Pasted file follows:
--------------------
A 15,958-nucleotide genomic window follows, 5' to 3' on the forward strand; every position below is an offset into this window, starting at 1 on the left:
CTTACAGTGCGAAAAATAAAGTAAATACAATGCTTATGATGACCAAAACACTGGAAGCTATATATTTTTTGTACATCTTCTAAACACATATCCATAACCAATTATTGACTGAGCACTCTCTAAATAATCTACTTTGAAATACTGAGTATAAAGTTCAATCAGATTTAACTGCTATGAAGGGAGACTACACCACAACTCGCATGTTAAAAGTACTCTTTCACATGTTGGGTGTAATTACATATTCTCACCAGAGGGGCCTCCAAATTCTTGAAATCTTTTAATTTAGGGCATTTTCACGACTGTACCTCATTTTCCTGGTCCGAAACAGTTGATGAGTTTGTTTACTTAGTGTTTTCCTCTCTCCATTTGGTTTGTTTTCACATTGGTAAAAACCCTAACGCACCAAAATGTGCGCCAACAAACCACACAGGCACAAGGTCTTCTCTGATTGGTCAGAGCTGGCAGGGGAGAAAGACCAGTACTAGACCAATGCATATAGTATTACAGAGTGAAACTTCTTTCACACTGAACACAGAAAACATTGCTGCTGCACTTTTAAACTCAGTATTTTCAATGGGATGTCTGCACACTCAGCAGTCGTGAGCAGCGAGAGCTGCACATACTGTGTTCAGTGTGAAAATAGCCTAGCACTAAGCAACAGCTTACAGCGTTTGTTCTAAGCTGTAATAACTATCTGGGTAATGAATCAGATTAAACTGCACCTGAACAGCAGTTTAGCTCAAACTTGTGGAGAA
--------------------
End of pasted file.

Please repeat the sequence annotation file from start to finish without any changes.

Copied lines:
A 15,958-nucleotide genomic window follows, 5' to 3' on the forward strand; every position below is an offset into this window, starting at 1 on the left:
CTTACAGTGCGAAAAATAAAGTAAATACAATGCTTATGATGACCAAAACACTGGAAGCTATATATTTTTTGTACATCTTCTAAACACATATCCATAACCAATTATTGACTGAGCACTCTCTAAATAATCTACTTTGAAATACTGAGTATAAAGTTCAATCAGATTTAACTGCTATGAAGGGAGACTACACCACAACTCGCATGTTAAAAGTACTCTTTCACATGTTGGGTGTAATTACATATTCTCACCAGAGGGGCCTCCAAATTCTTGAAATCTTTTAATTTAGGGCATTTTCACGACTGTACCTCATTTTCCTGGTCCGAAACAGTTGATGAGTTTGTTTACTTAGTGTTTTCCTCTCTCCATTTGGTTTGTTTTCACATTGGTAAAAACCCTAACGCACCAAAATGTGCGCCAACAAACCACACAGGCACAAGGTCTTCTCTGATTGGTCAGAGCTGGCAGGGGAGAAAGACCAGTACTAGACCAATGCATATAGTATTACAGAGTGAAACTTCTTTCACACTGAACACAGAAAACATTGCTGCTGCACTTTTAAACTCAGTATTTTCAATGGGATGTCTGCACACTCAGCAGTCGTGAGCAGCGAGAGCTGCACATACTGTGTTCAGTGTGAAAATAGCCTAGCACTAAGCAACAGCTTACAGCGTTTGTTCTAAGCTGTAATAACTATCTGGGTAATGAATCAGATTAAACTGCACCTGAACAGCAGTTTAGCTCAAACTTGTGGAGAA